Planning for College
Attending college requires careful planning in order to ensure you enroll properly, and have your tuition payments in order. These articles will help explain everything from the admission process to financial aid.
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The United States government has several programs in place to assist veterans seeking higher education. All these ex-soldiers have to do is apply and meet certain criteria.
By Josh Clark
Hablas espanol? Parlez-vous francais? Sie sprechen Deutsch? If you answered "si," "oui" or "ja," your college application might stand out a little more from the rest of the applicant pile.
In addition to completing the FAFSA as early as possible, it's crucial that you follow up on it diligently and expediently. Not doing so can crush your plans for getting the education you're depending on.
Sure, it'd be nice to make the kind of money lawyers do, but think of the time it takes to get through law school. Can you really earn a quality law degree in just two years?
By Josh Briggs
Getting that college acceptance letter in the mail is exciting, but nothing can bring you down faster than navigating the student loan labyrinth. Knowing the difference between subsidized and unsubsidized loans is only the first step.
Getting into college sure is exciting -- until you start figuring out how to pay for it. Your financial aid journey begins with the Free Application for Federal Student Aid; college students know this fearsome form as the FAFSA.
By Dave Roos
The average student in an executive MBA already has extensive work experience and a stellar salary. Why would a successful executive go back to school?
By Dave Roos
Scholarships and grants aren't just for college students. If you need aid for trade school education, there are plenty of places to apply for financial assistance.
While student loans may be your only way to pay for college, paying them back might be harder than you think. We'll break down navigating the rough road of federal and private student loans, and how to survive them after you graduate.
Education doesn't come for free, but it's well worth the cost, particularly if you're able to finance some or part of it through grants and scholarships. How can you get help to pay for vocational school?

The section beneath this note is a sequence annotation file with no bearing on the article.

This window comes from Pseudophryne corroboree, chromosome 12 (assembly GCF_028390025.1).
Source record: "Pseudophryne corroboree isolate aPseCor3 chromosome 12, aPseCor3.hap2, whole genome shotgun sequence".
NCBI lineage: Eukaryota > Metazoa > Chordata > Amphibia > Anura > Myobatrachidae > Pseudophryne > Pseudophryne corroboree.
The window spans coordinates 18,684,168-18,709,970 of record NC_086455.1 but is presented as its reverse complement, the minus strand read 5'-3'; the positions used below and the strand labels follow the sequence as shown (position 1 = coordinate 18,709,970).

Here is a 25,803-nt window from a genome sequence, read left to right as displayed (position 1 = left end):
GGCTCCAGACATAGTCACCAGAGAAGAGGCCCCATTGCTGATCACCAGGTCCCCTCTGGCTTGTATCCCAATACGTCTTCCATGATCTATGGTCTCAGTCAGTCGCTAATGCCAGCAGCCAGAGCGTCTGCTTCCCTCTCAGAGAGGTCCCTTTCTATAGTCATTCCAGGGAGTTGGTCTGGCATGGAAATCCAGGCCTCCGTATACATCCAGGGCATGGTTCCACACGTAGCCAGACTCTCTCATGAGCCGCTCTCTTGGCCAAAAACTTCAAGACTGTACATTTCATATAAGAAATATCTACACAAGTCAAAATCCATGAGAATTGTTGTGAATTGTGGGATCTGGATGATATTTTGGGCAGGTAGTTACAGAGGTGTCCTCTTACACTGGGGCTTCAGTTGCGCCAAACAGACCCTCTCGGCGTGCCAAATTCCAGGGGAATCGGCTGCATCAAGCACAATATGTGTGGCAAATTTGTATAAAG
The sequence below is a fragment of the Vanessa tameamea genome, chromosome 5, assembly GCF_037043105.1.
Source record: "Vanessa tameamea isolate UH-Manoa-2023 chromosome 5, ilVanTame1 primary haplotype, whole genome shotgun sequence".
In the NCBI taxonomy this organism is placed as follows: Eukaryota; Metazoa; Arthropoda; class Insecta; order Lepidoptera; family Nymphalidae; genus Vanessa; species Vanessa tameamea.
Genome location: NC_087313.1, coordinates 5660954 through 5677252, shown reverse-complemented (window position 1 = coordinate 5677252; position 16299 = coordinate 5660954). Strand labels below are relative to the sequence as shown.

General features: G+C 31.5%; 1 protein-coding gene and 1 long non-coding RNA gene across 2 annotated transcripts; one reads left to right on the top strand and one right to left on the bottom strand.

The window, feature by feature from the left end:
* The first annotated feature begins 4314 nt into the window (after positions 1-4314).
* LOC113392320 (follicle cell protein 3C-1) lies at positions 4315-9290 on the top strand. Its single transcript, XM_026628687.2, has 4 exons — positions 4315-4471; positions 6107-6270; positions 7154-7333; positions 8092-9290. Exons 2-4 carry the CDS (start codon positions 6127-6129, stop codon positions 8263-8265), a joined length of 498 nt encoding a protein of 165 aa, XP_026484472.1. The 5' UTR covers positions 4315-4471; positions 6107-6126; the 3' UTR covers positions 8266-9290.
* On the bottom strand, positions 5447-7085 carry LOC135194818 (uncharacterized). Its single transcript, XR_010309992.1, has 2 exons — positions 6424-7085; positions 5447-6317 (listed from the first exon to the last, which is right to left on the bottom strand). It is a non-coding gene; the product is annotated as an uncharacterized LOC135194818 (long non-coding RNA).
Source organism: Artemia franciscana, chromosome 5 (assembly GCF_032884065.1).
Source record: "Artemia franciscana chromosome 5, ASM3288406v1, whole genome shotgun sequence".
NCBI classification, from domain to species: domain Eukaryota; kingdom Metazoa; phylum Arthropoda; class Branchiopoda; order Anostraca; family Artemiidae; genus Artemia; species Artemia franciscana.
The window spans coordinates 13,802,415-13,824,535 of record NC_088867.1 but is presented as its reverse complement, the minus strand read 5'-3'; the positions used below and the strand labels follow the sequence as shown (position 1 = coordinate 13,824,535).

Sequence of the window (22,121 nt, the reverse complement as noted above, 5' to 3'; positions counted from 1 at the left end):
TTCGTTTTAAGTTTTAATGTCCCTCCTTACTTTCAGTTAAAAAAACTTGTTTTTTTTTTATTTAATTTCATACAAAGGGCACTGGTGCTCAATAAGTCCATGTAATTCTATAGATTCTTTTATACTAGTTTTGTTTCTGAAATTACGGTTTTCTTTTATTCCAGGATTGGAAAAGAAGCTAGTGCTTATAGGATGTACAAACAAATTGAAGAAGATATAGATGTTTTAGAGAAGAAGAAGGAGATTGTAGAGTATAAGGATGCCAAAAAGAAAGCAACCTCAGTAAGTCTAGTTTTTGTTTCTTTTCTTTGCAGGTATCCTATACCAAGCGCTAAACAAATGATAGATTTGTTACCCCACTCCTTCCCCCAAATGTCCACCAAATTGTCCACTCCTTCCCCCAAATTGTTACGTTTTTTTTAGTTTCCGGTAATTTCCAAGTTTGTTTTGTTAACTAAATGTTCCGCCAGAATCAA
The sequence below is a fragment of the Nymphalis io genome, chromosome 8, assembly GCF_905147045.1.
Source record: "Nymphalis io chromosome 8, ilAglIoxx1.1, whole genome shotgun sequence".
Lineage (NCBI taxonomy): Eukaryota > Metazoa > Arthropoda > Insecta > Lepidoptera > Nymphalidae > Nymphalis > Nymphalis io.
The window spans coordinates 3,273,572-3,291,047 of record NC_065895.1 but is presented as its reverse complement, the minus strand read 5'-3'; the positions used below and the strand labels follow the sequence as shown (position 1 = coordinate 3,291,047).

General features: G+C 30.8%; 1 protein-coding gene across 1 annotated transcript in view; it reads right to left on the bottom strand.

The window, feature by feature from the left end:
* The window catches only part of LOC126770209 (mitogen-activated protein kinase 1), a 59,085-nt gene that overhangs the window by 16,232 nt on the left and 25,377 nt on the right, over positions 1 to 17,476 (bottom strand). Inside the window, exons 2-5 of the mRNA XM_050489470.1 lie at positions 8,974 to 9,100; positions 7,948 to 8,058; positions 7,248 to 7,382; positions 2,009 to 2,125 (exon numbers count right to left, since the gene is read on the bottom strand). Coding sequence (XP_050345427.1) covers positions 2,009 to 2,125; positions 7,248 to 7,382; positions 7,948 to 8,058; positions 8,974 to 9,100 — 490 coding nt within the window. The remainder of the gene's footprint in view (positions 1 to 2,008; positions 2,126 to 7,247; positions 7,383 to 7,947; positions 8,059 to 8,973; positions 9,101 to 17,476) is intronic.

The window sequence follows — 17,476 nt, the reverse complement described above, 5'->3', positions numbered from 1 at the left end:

College students have a lot to think about when paying for school. But students with disabilities have a lot of extra things to consider that add up in the long run. What kinds of special financial opportunities are available?
Your letter of recommendation may mean the difference between acceptance and rejection for someone else. So give it some credibility by writing it in the accepted format.
If you're interested in a college, but not interested enough to sign a contract that binds you to attending that school if you're accepted, then you might consider an alternative to early decision: early action. How does it work?
There are many reasons to have your request for financial aid declined. But you can appeal the school's decision. What can you say in your letter to convince administrators to reconsider your case?
A four-year degree can help boost your career and your salary, but everyone can't go full-time. How can you pay for your college education if you're only going part-time?
Getting everything in order for college applications can be stressful, so many prospective students look for all the help they can get.
The land of opportunity is also the land of entrepreneurship, the striving businessperson and, consequently, the business student. Are you looking to add those three expensive letters to your academic credentials?
Everyone knows that if you want to become a doctor, you must go to medical school first. But first you have to go through the admissions process, which is challenging itself.
The Ivy League may have started out as an athletic consortium, but the name is now synonymous with academic rigor, professional achievement and exclusivity. How do you get in? Start here.
By Dave Roos
You might be happy about that scholarship or fellowship you just got, but don't jump for joy just yet -- you may have to pay a portion of that money back to the government. Do you owe Uncle Sam part of your financial aid package? Find out here.
If you don't fill out a FAFSA -- or if you miss the deadline -- you're throwing away free money. Your school and federal government can help you pay for college, but you've got to do your part by crossing each "t" and dotting each "i" before June 30.
By Bambi Turner
Your financial aid history encapsulates all of the outside aid you've ever received for school, from grade school on up. How can that record affect you, long after you've stopped hitting the books?
Every year, millions of American adults head into college classrooms to improve their job skills or upgrade their resumes. Higher education may be pricey, but the Lifetime Learning Tax Credit can help alleviate the financial burden.
By Dave Roos
Getting in to the college of your choice requires a lot of filling out forms, writing essays and personal interviews. College Admissions Assistance will help you do it, for a fee. Should you sign up?
What does it take to make a remarkable piece of jewelry or to deliver a moving theater performance? Sure, a mastery of the fine arts requires talent and skill, but it also takes discipline and knowledge. An MFA can prepare you for the art world.
By Echo Surina